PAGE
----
China's Gold Reserves: Watch What They Do, Not What They Say

Sprott Group's picture

Yi Gang, Vice Governor of the People's Bank of China (PBOC), recently made the headlines with his comments on Chinese gold reserves. On Wednesday, Mr. Yi stated that China's gold reserves remain static at 1,054 tonnes, and suggested that a sizeable increase in those reserves would be unlikely in the future. "We need to take into account both the stability of the market and gold prices," Mr. Yi stated, adding that as the world's largest gold producer and importer, China produces about 400 tonnes of gold annually, and imports an additional 500 to 600 tonnes of gold every year. "Compared with China's 3.3-trillion-U.S.-dollar foreign exchange reserves, the size of the gold market is too small," Yi said, rejecting speculation that China would further diversify its foreign reserve investments into the precious metal. "If the Chinese government were to buy too much gold, gold prices would surge, a scenario that will hurt Chinese consumers ... We can only invest about 1-2 percent of the foreign exchange reserves into gold because the market is too small," Yi stated.

If Yi's comments are to be believed, he is implying that the Chinese government has not added a single gold bar to its reserves since 2009 - which was the year the Chinese government officially announced its gold reserve increase to 1,054 tonnes. Given the production and import numbers stated above, we find that extremely hard to believe.

Mr. Yi's comments stand in stark contrast to earlier comments made by Chinese government officials regarding the need to increase China's gold reserves to ensure economic and financial safety, promote yuan globalization and act as a hedge against foreign-reserve depreciation. In 2009, a State Council advisor known as "Ji" said that a team of experts from Shanghai and Beijing had set up a task force to consider expanding China's gold reserves. Ji was quoted as saying "we suggested that China's gold reserves should reach 6,000 tons in the next 3-5 years and perhaps 10,000 tons in 8-10 years".

More recently, Gao Wei, an official from the Department of International Economic Affairs wrote a commentary in the China Securities Journal in November 2012 stating: "While gold prices are currently near record highs, China can build its reserves by buying low and selling high amid the short-term volatility." Gao also described China's gold reserves as being "too small", according to articles on the subject released by Bloomberg.

According to a recent World Gold Council (WGC) report, central banks have consistently bought gold over the past eight consecutive quarters, representing the highest level of central bank gold demand since 1964. The WGC stated that on average, gold constituted 13% of total central bank reserve holdings between 2000 and 2012. The WGC also suggested that in an optimized scenario, gold should represent 9% of foreign exchange reserves when factoring in all alternative currencies. China would need to grow its reserves from 1,054 to 5,541 tonnes if they were to follow this advice. We believe this figure is much closer to what China is targeting than its current reserves.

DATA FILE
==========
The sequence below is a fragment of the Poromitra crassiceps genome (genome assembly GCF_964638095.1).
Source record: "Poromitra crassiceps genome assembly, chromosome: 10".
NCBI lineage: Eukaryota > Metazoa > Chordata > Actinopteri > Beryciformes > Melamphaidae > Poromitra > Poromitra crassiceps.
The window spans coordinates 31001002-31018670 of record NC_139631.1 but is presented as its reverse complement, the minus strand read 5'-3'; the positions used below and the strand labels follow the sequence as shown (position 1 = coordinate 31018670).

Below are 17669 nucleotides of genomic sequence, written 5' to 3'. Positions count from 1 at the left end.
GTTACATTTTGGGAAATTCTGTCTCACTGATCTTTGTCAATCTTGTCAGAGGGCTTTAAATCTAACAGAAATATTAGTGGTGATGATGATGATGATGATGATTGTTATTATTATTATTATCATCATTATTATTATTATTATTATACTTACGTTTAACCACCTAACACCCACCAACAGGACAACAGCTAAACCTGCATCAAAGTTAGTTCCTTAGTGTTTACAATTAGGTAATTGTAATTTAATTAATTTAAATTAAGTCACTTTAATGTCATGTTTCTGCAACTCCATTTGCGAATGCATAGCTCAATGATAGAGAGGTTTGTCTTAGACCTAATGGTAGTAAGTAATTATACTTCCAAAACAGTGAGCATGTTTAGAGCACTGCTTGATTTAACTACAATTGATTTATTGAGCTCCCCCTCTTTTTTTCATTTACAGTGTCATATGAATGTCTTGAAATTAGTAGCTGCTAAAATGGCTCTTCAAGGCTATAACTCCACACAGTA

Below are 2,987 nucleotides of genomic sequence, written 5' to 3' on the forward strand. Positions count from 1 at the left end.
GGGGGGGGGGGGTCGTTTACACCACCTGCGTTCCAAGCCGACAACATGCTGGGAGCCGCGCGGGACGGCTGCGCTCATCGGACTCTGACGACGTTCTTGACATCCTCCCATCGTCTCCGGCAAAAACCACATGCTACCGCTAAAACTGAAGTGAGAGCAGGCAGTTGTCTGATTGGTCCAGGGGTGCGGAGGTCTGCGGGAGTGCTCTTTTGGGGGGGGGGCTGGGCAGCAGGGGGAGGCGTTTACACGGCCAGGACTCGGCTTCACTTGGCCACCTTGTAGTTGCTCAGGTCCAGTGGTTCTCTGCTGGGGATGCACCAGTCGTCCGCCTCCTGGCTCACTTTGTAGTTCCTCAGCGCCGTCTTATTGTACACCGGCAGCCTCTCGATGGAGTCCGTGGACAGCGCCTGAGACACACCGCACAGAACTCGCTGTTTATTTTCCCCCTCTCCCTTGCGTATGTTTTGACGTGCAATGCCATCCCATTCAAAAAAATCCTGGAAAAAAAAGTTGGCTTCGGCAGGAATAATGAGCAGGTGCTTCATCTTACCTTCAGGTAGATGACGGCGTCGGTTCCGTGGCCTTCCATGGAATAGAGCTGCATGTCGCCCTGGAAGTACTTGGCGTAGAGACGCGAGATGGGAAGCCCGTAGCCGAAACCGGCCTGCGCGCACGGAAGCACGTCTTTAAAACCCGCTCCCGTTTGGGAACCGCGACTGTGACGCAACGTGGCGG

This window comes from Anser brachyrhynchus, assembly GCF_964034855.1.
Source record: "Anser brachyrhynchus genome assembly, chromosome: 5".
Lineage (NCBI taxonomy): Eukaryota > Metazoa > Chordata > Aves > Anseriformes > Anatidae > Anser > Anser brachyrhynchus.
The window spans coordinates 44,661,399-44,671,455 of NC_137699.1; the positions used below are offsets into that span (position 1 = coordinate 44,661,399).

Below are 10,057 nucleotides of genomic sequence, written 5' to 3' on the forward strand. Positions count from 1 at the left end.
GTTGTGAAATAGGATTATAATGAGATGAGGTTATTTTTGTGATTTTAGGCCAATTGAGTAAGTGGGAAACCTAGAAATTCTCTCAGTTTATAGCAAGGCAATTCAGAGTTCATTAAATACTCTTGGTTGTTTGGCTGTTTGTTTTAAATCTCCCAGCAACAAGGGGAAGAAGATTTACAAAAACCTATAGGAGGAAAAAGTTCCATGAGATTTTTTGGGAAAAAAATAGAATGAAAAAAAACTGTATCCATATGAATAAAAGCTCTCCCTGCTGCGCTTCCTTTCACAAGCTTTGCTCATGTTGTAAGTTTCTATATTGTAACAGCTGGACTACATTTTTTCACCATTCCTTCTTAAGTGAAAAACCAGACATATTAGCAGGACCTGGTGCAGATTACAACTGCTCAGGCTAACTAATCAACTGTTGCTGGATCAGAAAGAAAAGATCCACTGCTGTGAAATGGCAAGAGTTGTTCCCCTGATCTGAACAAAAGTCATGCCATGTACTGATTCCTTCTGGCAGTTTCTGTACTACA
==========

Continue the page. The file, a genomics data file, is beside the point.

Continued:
We also believe China's current gold reserves are significantly more than the stated 1,054 tonnes. Given that the entirety of China's domestic gold production remains held in-country, the escalating level of gold imports through Hong Kong (which have totaled a cumulative 1,051 tonnes since 2010), and the sheer size of China's US dollar reserves, it seems highly probable that a large portion of that gold is making its way to the PBOC. The fact that Chinese officials seek to deny this should not be surprising, as any suggestion to the contrary has the strong potential of moving the gold price higher. Investors will remember that China's 2009 gold reserve announcement propelled gold above US$1,000 shortly thereafter, which it has traded above ever since.

Given the way their announcement affected the price for gold, we doubt China will reveal how much gold it has accumulated until it is satisfied it has accumulated enough. The question now is how many tonnes "enough" will represent.

When it comes to China's gold reserves, watch what they do - and don't believe everything they say.

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rlouis's picture

duplicate by delayed reason

twoggle's picture

This google translate from an Chinese article which I think pretty much describes their strategy from 2009 going forward:

October 10, 2009
"Changing the portfolio structure is the real way out. Holdings of crude oil, mineral and other strategic resources, holdings of euro assets, some high-quality corporate bonds and equities are a viable option. .... In our view, increase the amount of gold reserves of foreign exchange funds should also be part of a diversified investment strategy. .... To develop the domestic gold mining industry, to increase the virtual gold reserves and production, savings in the country, savings to the people, such a strategy do but not say, it would not lead to price of gold soaring, the dollar rapid devaluation would not affect the value of the existing reserve assets." [Note: The google translation of the last sentence is poor, but I think you can get the gist of that recommendation. ] ....
Some of the Task Force members:
Wei Benhua: Deputy Administrator of the State Administration of Foreign Exchange
Li Lianzhong: Heads the Economic Department of the Communist Party, China
Mr Mu Zhi Qian, Chief Editor, China Foreign Exchange Magazine, State Administration of Foreign Exchange
Tan Yaling, an economist with the Institute of International Finance at the Bank of China
Zheng Runxiang: Senior Gold Investment Analyst
Tang Jing, an expert with the Tongling Nonferrous Metal Research Institute